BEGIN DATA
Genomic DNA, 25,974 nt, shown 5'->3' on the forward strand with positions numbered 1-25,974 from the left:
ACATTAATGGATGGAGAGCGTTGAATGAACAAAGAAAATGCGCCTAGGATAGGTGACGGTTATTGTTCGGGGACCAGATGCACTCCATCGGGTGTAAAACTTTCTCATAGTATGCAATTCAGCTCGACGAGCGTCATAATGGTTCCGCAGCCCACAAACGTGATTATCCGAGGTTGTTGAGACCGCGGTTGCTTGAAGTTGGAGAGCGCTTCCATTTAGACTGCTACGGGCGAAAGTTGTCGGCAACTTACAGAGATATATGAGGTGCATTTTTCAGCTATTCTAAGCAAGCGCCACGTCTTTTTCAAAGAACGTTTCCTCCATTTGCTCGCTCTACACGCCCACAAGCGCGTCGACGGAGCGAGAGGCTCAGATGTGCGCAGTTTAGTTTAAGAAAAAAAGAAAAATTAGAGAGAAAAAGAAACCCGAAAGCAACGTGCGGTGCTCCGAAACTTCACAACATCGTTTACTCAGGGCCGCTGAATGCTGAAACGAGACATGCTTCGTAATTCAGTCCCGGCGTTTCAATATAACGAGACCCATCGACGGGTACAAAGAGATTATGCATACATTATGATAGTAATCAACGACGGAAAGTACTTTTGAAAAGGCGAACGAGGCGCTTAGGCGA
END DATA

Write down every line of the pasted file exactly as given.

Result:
Genomic DNA, 25,974 nt, shown 5'->3' on the forward strand with positions numbered 1-25,974 from the left:
ACATTAATGGATGGAGAGCGTTGAATGAACAAAGAAAATGCGCCTAGGATAGGTGACGGTTATTGTTCGGGGACCAGATGCACTCCATCGGGTGTAAAACTTTCTCATAGTATGCAATTCAGCTCGACGAGCGTCATAATGGTTCCGCAGCCCACAAACGTGATTATCCGAGGTTGTTGAGACCGCGGTTGCTTGAAGTTGGAGAGCGCTTCCATTTAGACTGCTACGGGCGAAAGTTGTCGGCAACTTACAGAGATATATGAGGTGCATTTTTCAGCTATTCTAAGCAAGCGCCACGTCTTTTTCAAAGAACGTTTCCTCCATTTGCTCGCTCTACACGCCCACAAGCGCGTCGACGGAGCGAGAGGCTCAGATGTGCGCAGTTTAGTTTAAGAAAAAAAGAAAAATTAGAGAGAAAAAGAAACCCGAAAGCAACGTGCGGTGCTCCGAAACTTCACAACATCGTTTACTCAGGGCCGCTGAATGCTGAAACGAGACATGCTTCGTAATTCAGTCCCGGCGTTTCAATATAACGAGACCCATCGACGGGTACAAAGAGATTATGCATACATTATGATAGTAATCAACGACGGAAAGTACTTTTGAAAAGGCGAACGAGGCGCTTAGGCGA